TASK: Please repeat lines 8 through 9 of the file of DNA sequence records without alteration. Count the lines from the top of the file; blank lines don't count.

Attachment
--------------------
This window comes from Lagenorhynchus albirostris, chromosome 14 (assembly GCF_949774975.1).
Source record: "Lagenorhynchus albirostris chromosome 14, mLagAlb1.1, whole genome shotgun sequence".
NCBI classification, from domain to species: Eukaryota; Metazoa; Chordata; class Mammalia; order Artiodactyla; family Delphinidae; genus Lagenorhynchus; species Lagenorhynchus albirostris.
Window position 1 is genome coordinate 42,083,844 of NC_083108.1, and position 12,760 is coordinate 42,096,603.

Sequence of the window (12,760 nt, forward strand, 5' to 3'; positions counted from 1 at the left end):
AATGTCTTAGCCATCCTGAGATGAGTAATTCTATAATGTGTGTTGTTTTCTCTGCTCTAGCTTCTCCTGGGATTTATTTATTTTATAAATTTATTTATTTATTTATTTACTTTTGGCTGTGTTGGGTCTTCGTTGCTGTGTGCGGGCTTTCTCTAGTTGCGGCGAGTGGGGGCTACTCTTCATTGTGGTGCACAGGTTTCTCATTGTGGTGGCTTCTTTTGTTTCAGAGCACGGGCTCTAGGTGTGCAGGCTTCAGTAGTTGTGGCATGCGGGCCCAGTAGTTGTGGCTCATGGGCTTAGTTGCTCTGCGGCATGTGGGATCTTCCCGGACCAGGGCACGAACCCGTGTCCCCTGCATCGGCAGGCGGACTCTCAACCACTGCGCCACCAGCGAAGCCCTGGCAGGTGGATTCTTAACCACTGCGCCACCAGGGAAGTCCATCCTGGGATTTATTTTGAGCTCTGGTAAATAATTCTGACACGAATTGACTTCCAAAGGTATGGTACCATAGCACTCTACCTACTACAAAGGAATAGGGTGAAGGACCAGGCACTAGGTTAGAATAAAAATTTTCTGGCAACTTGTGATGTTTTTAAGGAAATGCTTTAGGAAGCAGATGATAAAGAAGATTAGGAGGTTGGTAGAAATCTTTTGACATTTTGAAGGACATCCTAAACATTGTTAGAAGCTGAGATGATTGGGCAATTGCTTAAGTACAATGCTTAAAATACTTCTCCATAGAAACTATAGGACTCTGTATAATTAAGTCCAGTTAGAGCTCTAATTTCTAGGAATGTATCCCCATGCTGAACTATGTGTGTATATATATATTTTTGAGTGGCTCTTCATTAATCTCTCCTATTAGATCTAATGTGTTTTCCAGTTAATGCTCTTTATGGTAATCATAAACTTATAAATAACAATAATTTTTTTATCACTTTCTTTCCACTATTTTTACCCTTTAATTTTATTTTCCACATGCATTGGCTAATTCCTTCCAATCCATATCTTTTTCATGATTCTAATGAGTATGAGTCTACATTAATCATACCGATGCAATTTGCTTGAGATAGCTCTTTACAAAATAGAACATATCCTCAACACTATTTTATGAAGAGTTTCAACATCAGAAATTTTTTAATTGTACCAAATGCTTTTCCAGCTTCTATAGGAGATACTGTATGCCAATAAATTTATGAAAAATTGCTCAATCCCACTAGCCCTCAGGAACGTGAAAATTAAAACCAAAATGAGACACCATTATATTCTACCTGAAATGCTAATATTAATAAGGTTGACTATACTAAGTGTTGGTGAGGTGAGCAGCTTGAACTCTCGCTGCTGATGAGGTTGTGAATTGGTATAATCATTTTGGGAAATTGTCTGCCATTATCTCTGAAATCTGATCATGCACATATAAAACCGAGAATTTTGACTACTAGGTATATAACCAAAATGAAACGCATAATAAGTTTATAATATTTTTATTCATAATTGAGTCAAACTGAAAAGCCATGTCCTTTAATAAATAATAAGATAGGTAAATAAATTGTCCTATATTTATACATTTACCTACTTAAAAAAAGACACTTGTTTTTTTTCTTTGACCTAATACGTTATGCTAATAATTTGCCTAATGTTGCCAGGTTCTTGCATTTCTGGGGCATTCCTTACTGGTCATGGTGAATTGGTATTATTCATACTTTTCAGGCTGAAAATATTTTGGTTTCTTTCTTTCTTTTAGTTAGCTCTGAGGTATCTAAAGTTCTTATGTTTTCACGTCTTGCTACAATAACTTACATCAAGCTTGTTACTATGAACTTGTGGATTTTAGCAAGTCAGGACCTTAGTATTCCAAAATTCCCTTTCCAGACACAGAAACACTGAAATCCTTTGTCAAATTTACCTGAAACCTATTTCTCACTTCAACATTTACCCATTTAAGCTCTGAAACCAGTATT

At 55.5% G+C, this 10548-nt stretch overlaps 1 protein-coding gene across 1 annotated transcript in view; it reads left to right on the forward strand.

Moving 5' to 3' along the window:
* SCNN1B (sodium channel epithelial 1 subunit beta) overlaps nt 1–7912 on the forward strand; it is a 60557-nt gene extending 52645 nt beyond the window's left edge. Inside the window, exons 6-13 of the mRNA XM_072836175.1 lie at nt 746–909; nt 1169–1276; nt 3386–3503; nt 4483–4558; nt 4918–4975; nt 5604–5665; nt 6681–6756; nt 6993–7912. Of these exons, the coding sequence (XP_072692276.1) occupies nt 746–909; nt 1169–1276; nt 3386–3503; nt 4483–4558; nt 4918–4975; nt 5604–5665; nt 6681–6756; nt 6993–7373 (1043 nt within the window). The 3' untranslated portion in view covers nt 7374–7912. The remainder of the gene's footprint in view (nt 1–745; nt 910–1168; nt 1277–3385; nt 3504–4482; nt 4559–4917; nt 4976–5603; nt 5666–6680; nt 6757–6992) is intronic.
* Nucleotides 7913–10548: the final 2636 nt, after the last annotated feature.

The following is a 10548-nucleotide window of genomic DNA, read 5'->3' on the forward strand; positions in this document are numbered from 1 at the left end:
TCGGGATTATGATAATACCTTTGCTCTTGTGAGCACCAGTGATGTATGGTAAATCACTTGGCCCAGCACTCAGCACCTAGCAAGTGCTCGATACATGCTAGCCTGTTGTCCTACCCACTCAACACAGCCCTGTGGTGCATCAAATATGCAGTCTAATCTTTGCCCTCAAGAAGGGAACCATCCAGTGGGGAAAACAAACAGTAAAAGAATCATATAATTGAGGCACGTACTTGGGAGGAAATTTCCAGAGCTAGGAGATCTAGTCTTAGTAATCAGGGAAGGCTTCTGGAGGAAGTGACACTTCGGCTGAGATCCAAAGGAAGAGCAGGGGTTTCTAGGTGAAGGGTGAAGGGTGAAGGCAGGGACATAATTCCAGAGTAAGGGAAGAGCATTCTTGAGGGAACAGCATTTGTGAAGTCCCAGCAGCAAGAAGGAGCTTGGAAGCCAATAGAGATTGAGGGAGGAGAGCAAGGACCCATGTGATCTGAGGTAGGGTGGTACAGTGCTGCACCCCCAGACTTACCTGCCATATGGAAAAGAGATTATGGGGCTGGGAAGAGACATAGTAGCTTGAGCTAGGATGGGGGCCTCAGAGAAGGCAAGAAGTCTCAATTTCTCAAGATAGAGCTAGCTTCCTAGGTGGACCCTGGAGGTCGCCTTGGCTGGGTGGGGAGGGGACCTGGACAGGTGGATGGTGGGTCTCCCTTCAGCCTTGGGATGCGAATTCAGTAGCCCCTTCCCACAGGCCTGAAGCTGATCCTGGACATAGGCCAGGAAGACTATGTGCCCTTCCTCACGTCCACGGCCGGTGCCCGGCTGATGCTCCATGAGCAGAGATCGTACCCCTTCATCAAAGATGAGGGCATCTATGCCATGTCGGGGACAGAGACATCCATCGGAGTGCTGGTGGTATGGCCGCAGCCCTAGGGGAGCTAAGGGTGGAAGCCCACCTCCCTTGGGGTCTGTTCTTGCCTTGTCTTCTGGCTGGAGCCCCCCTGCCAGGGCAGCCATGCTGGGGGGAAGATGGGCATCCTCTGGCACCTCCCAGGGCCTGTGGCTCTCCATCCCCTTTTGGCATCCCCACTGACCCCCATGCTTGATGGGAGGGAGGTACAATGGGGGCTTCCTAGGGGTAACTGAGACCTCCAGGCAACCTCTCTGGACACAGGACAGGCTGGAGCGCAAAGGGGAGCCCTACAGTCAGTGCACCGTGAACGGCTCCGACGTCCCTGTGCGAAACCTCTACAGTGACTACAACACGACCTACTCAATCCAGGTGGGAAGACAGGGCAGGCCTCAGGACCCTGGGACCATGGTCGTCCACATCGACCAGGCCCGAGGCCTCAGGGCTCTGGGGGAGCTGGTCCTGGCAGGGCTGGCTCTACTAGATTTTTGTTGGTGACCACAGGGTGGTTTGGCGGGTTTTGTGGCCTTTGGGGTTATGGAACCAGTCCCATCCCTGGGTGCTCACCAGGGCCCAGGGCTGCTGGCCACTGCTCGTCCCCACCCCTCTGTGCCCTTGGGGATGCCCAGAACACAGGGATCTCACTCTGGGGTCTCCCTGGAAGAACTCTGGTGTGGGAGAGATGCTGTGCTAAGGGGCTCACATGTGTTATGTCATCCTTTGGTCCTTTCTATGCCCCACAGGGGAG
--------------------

Moving 5' to 3' along the window:
* SCNN1B (sodium channel epithelial 1 subunit beta) overlaps nt 1–7912 on the forward strand; it is a 60557-nt gene extending 52645 nt beyond the window's left edge. Inside the window, exons 6-13 of the mRNA XM_072836175.1 lie at nt 746–909; nt 1169–1276; nt 3386–3503; nt 4483–4558; nt 4918–4975; nt 5604–5665; nt 6681–6756; nt 6993–7912. Of these exons, the coding sequence (XP_072692276.1) occupies nt 746–909; nt 1169–1276; nt 3386–3503; nt 4483–4558; nt 4918–4975; nt 5604–5665; nt 6681–6756; nt 6993–7373 (1043 nt within the window). The 3' untranslated portion in view covers nt 7374–7912. The remainder of the gene's footprint in view (nt 1–745; nt 910–1168; nt 1277–3385; nt 3504–4482; nt 4559–4917; nt 4976–5603; nt 5666–6680; nt 6757–6992) is intronic.